A intimate account of the love between Eleanor Roosevelt and reporter Lorena Hickok—a relationship that, over more than three decades, transformed both women's lives and empowered them to play significant roles in one of the most tumultuous periods in American history.
...[a] poignant account of a love affair doomed by circumstance and conflicting needs. Combining exhaustive research with emotional nuance, Ms. Quinn dives deep to convey the differing characters of president and first lady ... Ms. Quinn offers a comprehensive, if sometimes painful, narrative of both women in their later years.
Quinn is the first to devote a full volume to the relationship ... Quinn has produced an intimate book, tender and wise. She is strangely silent on only one count: She offers no sense of what, if anything, FDR knew or whether it mattered ... With the war years, Quinn’s account resists her bold subtitle, which uneasily accommodates the two women’s diverging paths and fortunes.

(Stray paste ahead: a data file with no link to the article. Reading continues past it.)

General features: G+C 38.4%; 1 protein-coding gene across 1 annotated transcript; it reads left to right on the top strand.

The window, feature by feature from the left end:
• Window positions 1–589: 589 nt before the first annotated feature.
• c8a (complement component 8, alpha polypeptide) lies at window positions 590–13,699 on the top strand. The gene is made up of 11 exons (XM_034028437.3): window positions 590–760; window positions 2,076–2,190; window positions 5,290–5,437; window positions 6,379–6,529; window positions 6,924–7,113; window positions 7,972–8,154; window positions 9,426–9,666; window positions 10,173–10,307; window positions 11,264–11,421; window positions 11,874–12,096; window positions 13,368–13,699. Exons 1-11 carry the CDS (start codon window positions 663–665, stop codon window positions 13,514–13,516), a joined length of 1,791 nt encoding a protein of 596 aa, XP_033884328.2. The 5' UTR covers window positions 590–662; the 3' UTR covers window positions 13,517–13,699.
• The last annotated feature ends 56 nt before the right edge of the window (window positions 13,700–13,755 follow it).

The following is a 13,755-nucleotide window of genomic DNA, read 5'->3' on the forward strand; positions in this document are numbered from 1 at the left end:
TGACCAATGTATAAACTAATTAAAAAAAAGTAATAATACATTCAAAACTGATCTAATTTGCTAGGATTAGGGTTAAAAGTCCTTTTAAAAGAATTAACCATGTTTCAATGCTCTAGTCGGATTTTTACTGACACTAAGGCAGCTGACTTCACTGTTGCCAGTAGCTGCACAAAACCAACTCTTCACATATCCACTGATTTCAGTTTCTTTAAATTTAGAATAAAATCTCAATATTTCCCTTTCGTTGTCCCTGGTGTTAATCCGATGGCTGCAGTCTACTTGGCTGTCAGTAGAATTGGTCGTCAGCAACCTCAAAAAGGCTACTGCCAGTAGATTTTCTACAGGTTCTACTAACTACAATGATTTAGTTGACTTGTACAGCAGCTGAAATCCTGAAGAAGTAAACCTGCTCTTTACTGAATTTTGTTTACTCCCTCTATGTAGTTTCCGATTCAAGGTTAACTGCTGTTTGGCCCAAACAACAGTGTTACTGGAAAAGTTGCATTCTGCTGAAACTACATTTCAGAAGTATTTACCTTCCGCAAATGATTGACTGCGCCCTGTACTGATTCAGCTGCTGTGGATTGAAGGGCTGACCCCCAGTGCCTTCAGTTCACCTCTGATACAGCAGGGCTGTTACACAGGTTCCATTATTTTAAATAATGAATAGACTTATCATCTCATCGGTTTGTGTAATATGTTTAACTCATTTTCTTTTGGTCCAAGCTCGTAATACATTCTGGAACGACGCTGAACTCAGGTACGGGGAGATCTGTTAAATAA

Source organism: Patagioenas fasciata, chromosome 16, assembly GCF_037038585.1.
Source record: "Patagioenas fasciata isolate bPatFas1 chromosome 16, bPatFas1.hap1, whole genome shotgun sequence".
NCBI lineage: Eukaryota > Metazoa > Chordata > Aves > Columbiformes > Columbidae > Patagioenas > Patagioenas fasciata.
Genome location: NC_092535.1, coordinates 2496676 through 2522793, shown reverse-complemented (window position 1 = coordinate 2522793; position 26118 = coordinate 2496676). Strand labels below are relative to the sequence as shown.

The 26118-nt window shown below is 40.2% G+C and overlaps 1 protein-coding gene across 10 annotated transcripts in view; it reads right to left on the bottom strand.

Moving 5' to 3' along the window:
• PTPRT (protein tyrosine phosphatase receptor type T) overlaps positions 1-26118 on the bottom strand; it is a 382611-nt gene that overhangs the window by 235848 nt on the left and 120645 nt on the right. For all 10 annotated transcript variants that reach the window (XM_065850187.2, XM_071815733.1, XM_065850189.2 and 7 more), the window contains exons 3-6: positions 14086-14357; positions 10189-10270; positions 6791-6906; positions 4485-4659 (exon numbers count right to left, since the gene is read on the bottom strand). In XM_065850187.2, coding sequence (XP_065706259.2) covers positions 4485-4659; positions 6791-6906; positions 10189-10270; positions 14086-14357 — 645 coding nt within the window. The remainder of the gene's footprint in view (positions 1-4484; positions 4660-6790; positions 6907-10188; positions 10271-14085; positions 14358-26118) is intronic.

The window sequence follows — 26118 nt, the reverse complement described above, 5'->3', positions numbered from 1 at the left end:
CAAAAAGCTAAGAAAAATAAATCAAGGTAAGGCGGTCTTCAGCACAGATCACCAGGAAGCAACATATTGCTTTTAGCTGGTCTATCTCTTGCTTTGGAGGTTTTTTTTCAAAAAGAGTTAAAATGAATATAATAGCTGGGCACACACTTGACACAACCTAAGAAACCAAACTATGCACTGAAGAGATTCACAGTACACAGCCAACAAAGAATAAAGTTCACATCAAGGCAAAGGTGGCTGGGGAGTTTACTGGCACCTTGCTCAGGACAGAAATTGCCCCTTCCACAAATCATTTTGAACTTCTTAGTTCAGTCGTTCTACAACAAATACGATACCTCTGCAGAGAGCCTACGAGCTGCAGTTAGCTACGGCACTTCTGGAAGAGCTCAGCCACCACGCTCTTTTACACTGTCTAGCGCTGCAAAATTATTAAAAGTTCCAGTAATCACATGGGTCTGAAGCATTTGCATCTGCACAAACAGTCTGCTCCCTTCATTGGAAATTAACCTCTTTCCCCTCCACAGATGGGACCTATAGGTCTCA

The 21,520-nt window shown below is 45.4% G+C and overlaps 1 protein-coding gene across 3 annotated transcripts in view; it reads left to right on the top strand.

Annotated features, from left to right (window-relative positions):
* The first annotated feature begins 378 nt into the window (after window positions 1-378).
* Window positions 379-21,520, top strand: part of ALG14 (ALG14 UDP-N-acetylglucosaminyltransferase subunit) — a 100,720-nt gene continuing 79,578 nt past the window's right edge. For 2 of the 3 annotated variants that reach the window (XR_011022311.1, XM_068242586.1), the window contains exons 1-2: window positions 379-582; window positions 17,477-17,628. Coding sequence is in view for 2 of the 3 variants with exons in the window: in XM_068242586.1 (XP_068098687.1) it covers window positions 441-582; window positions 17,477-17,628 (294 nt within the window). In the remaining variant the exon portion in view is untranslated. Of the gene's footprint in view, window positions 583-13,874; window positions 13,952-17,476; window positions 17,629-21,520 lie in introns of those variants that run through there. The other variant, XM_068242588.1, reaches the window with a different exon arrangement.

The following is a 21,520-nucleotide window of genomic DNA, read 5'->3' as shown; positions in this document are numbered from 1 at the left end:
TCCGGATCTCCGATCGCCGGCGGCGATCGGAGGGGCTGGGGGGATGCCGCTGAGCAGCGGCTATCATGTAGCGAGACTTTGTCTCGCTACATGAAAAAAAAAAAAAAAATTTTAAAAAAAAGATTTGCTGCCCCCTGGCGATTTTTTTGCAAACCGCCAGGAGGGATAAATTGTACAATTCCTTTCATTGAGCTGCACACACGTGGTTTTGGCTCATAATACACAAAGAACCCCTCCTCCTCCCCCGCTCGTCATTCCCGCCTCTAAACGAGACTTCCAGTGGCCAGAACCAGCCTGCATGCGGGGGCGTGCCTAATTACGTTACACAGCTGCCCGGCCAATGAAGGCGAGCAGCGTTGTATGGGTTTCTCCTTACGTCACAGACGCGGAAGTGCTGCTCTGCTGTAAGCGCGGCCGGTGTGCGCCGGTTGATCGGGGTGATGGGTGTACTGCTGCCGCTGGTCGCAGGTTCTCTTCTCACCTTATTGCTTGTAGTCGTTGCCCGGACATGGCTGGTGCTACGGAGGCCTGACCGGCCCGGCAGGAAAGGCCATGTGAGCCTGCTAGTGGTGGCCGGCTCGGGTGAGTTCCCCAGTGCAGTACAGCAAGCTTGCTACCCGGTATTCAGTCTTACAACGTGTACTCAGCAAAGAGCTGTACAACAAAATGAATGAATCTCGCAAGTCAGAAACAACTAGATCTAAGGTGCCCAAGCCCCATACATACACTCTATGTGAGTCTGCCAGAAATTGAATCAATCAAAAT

[Quinn] is both circumspect and suggestive about the nature of their relationship ... This is a brisk, readable account of the intersection between these two women, but its subtitle is a misnomer. Eleanor was already shaped, as a writer and activist, when they met, and the period of Hick’s influence lasted only from 1932 to 1938. The book’s real value is as a parallel portrait of two unconventional women caught up in the maelstrom of 20th-century politics and world affairs.